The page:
Today's episode of Sounds of Cinema continued the month-long Halloween theme with a look at horror remakes. Remakes are now a cornerstone Hollywood's regular release slate with reboots like 2009's Star Trek and reiterations like Disney's Beauty and the Beast. But the current trend of mainstream remakes is rooted in the horror genre. Here is a look at the films discussed on the show as well as a few other titles.
Cat People (1982)
Dir. Paul Schrader
1942’s Cat People was about a woman who fears that her own sexual awakening will cause her to turn into a cat. The material was given an erotic and surreal update in Paul Schrader’s 1982 remake which expanded the concept in the story of a woman who discovers that her family members have the habit of turning into panthers. Like the original, the remake of Cat People retains the core fear of our own sexuality and the 1982 version has become a cult title.
Dawn of the Dead (2004)
Dir. Zack Snyder
The 2004 remake of Dawn of the Dead was one of the first and most successful titles in the recent trend of horror remakes and it was the feature film directorial debut of Zack Snyder who went on to helm movies like 300, Watchmen, and Batman v. Superman. In many respects, Dawn of the Dead portended the rest of Snyder’s career. George A. Romero’s original movie was intense but also smart and it used the zombie genre to send up mass consumerism. Snyder’s Dawn of the Dead had double the action but only half the brains. It works as an action oriented horror film that’s very entertaining but the remake is bereft of subtext and it stripped the ideas down to almost nothing.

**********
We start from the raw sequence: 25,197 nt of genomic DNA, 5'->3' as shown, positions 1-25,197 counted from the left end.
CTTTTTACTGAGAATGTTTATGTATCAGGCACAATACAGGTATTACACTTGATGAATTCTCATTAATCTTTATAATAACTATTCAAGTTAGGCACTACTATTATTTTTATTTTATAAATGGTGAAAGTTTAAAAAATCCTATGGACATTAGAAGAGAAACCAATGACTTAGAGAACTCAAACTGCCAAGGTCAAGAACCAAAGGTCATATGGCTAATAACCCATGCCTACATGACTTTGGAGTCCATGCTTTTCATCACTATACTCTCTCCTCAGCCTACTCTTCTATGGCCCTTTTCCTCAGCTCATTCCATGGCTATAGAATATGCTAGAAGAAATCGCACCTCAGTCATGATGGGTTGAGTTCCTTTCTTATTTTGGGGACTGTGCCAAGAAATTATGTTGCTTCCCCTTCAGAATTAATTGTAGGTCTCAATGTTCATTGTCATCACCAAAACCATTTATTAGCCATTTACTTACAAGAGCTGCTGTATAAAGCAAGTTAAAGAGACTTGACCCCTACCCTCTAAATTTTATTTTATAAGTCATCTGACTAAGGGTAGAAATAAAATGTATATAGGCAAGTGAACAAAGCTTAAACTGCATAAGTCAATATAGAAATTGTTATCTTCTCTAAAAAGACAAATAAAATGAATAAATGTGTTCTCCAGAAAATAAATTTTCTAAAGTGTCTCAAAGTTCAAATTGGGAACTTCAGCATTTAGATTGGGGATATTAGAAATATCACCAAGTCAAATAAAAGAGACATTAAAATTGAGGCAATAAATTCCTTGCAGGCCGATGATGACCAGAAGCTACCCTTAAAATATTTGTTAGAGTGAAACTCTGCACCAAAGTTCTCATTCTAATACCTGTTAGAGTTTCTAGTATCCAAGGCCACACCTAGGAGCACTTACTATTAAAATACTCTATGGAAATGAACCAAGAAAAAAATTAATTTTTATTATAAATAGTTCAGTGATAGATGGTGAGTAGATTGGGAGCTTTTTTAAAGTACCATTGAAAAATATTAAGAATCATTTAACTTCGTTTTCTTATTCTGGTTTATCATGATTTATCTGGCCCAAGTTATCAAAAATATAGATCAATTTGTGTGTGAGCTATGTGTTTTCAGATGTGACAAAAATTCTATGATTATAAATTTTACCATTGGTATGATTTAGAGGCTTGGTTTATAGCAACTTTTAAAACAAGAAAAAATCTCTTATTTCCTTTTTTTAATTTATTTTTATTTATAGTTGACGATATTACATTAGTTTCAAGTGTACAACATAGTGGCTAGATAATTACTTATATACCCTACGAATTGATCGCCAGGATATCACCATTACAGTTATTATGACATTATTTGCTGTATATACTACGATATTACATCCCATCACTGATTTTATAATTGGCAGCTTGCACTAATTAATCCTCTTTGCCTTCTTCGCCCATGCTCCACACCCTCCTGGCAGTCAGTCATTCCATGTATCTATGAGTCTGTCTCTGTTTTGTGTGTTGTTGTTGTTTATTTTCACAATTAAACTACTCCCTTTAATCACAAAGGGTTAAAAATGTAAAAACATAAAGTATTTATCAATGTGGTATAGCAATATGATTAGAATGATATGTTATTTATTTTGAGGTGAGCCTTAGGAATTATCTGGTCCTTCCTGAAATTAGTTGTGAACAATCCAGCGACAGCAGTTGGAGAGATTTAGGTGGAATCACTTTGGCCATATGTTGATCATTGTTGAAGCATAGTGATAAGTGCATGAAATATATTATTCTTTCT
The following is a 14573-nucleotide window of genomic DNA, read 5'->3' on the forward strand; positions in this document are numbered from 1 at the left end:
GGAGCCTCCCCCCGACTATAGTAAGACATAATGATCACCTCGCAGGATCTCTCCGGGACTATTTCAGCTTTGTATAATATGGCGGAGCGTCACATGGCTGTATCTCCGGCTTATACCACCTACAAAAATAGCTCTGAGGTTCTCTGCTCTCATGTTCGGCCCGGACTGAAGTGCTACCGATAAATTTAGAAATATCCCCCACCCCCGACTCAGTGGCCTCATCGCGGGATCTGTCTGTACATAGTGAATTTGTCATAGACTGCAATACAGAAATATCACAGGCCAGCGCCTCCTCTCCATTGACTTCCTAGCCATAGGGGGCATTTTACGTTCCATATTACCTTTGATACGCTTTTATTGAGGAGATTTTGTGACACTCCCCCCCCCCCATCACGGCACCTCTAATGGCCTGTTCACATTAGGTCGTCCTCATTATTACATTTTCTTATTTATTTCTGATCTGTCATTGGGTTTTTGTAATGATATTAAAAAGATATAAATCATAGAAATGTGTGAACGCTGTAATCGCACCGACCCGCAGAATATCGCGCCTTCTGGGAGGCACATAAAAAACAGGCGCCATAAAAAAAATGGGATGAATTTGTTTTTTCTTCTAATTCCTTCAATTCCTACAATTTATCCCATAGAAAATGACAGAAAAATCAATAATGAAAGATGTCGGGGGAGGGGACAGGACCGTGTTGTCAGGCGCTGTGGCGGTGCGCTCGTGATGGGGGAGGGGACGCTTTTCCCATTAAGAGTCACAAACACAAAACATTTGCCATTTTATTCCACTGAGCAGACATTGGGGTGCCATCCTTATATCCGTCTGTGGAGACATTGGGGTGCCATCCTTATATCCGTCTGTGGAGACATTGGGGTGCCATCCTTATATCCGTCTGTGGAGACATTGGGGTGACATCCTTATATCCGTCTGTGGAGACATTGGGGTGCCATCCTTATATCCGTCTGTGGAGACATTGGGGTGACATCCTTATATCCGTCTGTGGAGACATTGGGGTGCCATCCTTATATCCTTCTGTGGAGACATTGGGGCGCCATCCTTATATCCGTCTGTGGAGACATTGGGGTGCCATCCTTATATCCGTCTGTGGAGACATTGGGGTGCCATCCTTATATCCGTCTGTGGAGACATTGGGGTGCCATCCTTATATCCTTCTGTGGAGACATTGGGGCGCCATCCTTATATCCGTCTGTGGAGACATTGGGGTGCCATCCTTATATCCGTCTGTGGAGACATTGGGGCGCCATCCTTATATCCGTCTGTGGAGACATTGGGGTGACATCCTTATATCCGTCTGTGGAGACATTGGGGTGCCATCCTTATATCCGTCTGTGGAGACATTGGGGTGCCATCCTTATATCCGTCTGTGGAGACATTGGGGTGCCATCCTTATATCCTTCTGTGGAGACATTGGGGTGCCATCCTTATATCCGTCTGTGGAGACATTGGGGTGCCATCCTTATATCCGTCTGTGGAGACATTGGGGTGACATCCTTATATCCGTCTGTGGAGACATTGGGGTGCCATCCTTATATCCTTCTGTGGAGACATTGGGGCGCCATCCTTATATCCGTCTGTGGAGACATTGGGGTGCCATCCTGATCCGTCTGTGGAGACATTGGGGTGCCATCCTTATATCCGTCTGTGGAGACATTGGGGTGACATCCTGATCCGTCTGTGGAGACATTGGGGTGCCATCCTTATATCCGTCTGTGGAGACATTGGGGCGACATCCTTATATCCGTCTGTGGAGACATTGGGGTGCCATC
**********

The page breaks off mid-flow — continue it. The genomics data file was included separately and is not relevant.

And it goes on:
Evil Dead (2013)
Dir. Fede Alvarez
The original Evil Dead was about a group of young people who retreat to an isolated cabin where they are besieged by demons. The movie was one of the seminal horror films of its day and it was renowned for its gore and intensity which caused the original Evil Dead to be censored and banned in several countries. Despite its controversy, Evil Dead launched the career of filmmaker Sam Raimi and inspired a franchise of sequels, video games, and a television series. A remake of Evil Dead was released in 2013. It was a respectable effort that retained the core idea of the original. It was a slicker movie and didn’t have the amateur appeal of the original film but it was nearly as intense and the remake included some shocking and innovative visuals.
The Fly (1986)
Dir. David Cronenberg
1958’s The Fly was a mad scientist movie in which a teleportation experiment goes wrong and turns a scientist into a man-insect hybrid. David Cronenberg remade The Fly in 1986 in a version that was consistent with his obsessions with the body and identity. His film retained the core premise of the original movie but presented it in a way that was more dramatic but also more grotesque.
Dir. Rob Zombie